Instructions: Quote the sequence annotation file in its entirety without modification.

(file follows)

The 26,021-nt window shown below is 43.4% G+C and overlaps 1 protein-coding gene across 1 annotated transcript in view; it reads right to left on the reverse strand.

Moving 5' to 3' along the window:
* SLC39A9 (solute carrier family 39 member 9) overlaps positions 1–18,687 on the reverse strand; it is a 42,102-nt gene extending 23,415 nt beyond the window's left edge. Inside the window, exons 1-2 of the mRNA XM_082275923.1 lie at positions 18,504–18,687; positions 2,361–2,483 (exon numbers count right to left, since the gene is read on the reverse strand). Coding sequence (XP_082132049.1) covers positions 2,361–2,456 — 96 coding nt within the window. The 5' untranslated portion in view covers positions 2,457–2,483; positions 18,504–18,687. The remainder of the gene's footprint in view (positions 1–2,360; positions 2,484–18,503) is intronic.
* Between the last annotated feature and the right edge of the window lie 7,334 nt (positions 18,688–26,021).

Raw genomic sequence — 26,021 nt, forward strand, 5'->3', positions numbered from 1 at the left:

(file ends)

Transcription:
The 26,021-nt window shown below is 43.4% G+C and overlaps 1 protein-coding gene across 1 annotated transcript in view; it reads right to left on the reverse strand.

Moving 5' to 3' along the window:
* SLC39A9 (solute carrier family 39 member 9) overlaps positions 1–18,687 on the reverse strand; it is a 42,102-nt gene extending 23,415 nt beyond the window's left edge. Inside the window, exons 1-2 of the mRNA XM_082275923.1 lie at positions 18,504–18,687; positions 2,361–2,483 (exon numbers count right to left, since the gene is read on the reverse strand). Coding sequence (XP_082132049.1) covers positions 2,361–2,456 — 96 coding nt within the window. The 5' untranslated portion in view covers positions 2,457–2,483; positions 18,504–18,687. The remainder of the gene's footprint in view (positions 1–2,360; positions 2,484–18,503) is intronic.
* Between the last annotated feature and the right edge of the window lie 7,334 nt (positions 18,688–26,021).

Raw genomic sequence — 26,021 nt, forward strand, 5'->3', positions numbered from 1 at the left: